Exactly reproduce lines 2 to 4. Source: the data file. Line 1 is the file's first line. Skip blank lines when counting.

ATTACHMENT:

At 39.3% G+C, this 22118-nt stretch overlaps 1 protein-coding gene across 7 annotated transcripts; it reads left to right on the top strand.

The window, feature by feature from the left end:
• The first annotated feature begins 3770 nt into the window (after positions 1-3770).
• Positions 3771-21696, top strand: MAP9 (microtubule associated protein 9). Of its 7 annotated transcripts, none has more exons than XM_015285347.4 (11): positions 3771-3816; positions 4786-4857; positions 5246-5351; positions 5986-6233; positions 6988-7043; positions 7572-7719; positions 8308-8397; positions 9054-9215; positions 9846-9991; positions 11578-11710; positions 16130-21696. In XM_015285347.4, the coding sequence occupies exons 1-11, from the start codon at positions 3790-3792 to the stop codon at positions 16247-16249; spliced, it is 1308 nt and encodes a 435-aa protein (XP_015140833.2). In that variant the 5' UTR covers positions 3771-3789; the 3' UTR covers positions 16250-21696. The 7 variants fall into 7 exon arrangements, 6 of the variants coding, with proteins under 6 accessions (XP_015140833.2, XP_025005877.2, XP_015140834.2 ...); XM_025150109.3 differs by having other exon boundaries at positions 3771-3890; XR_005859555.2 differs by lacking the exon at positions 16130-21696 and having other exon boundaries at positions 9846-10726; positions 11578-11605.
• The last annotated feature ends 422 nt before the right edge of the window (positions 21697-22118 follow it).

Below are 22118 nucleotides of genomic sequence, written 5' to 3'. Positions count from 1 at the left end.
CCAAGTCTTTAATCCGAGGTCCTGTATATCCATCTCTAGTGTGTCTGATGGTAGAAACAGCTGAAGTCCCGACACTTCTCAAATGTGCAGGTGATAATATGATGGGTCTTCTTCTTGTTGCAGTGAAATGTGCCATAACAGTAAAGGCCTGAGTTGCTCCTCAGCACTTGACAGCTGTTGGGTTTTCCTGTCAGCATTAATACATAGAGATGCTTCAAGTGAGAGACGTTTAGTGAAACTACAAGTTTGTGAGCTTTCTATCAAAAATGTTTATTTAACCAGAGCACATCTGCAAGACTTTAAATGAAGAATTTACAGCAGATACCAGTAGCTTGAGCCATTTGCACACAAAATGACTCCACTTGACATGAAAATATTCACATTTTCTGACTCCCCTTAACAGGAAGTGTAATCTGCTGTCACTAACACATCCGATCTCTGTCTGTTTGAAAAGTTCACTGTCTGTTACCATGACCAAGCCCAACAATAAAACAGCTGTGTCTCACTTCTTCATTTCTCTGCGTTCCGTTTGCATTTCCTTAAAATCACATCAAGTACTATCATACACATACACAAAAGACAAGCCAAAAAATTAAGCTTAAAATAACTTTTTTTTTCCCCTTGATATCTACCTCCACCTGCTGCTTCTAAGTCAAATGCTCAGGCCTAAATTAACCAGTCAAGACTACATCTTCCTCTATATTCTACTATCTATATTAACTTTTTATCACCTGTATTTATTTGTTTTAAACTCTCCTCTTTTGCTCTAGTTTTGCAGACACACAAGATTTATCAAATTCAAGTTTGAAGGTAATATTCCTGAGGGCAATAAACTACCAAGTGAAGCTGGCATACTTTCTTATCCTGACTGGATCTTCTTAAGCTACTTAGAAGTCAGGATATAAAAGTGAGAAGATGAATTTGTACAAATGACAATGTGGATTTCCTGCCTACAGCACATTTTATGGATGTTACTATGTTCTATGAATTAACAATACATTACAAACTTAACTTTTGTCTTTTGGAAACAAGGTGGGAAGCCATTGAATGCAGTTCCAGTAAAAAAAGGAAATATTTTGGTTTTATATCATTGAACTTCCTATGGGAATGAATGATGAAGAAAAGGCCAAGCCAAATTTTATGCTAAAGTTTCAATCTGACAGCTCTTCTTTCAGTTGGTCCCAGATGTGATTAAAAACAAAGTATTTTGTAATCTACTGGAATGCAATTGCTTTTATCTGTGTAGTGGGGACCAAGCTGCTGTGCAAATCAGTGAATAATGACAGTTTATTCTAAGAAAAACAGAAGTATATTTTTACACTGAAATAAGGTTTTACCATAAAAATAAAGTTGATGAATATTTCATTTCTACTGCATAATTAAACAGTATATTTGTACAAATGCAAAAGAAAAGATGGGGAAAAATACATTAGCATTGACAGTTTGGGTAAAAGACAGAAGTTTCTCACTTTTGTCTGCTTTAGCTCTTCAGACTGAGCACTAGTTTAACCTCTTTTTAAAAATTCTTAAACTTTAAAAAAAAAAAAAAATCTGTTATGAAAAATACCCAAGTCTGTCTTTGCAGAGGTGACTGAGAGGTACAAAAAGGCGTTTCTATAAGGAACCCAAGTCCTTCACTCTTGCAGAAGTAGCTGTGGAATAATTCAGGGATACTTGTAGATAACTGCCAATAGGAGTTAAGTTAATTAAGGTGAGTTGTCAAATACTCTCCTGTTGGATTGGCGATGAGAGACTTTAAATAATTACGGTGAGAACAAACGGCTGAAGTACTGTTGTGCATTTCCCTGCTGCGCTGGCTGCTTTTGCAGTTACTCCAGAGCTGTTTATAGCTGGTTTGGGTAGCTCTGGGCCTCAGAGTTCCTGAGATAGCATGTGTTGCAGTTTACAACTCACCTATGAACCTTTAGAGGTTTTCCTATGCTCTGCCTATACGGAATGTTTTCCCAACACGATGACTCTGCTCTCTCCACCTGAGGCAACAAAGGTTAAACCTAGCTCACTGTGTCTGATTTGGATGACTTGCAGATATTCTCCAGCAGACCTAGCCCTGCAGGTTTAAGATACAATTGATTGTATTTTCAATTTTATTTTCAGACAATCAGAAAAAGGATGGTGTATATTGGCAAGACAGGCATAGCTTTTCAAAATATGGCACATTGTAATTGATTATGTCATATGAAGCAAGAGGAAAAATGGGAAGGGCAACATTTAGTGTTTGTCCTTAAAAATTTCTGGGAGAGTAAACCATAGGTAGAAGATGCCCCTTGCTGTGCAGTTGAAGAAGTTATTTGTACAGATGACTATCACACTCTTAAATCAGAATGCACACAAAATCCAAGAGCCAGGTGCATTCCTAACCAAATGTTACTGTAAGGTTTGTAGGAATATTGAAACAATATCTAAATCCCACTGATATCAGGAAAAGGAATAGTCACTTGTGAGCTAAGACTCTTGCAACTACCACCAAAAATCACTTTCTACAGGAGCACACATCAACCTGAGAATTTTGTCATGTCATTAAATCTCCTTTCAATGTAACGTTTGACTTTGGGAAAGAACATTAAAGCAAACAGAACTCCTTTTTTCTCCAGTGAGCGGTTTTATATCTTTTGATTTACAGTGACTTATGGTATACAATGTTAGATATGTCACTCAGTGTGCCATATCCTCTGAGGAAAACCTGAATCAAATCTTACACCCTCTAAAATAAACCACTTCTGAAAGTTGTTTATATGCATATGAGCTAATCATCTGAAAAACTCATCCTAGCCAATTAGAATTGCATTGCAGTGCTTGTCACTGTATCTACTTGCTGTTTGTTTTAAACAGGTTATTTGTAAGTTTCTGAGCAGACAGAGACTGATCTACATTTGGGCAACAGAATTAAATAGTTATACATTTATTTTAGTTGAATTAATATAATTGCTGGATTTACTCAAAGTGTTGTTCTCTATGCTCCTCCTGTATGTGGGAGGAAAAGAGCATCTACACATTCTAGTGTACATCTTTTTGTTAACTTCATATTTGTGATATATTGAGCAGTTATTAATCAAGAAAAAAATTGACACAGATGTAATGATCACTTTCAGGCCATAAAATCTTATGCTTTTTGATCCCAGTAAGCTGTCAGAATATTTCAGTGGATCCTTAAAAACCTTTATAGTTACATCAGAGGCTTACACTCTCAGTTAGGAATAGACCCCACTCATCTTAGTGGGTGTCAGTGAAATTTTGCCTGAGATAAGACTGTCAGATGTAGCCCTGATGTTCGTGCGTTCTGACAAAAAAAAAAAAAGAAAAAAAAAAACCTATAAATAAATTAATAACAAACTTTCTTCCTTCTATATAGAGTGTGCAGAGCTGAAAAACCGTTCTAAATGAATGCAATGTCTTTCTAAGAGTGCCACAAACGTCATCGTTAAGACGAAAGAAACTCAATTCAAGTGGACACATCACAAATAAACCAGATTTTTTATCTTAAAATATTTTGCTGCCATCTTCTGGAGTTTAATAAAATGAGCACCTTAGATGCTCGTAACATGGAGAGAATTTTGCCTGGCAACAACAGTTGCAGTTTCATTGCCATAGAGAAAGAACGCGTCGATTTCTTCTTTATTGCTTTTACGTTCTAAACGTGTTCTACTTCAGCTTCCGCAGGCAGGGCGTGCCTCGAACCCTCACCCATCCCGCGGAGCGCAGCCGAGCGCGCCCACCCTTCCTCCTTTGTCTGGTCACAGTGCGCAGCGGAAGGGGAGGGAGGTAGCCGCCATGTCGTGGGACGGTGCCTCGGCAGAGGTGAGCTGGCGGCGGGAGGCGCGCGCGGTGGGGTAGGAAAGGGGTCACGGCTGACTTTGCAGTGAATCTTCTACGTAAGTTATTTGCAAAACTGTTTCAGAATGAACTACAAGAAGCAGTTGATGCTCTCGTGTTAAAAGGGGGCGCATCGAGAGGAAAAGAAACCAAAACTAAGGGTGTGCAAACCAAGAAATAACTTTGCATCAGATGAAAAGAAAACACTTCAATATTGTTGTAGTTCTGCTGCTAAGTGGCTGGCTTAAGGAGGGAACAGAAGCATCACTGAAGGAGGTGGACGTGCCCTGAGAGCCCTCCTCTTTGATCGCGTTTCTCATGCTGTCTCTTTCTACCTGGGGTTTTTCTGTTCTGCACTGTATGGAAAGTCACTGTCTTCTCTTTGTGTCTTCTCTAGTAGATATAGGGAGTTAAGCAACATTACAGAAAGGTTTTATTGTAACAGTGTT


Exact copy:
The window, feature by feature from the left end:
• The first annotated feature begins 3770 nt into the window (after positions 1-3770).
• Positions 3771-21696, top strand: MAP9 (microtubule associated protein 9). Of its 7 annotated transcripts, none has more exons than XM_015285347.4 (11): positions 3771-3816; positions 4786-4857; positions 5246-5351; positions 5986-6233; positions 6988-7043; positions 7572-7719; positions 8308-8397; positions 9054-9215; positions 9846-9991; positions 11578-11710; positions 16130-21696. In XM_015285347.4, the coding sequence occupies exons 1-11, from the start codon at positions 3790-3792 to the stop codon at positions 16247-16249; spliced, it is 1308 nt and encodes a 435-aa protein (XP_015140833.2). In that variant the 5' UTR covers positions 3771-3789; the 3' UTR covers positions 16250-21696. The 7 variants fall into 7 exon arrangements, 6 of the variants coding, with proteins under 6 accessions (XP_015140833.2, XP_025005877.2, XP_015140834.2 ...); XM_025150109.3 differs by having other exon boundaries at positions 3771-3890; XR_005859555.2 differs by lacking the exon at positions 16130-21696 and having other exon boundaries at positions 9846-10726; positions 11578-11605.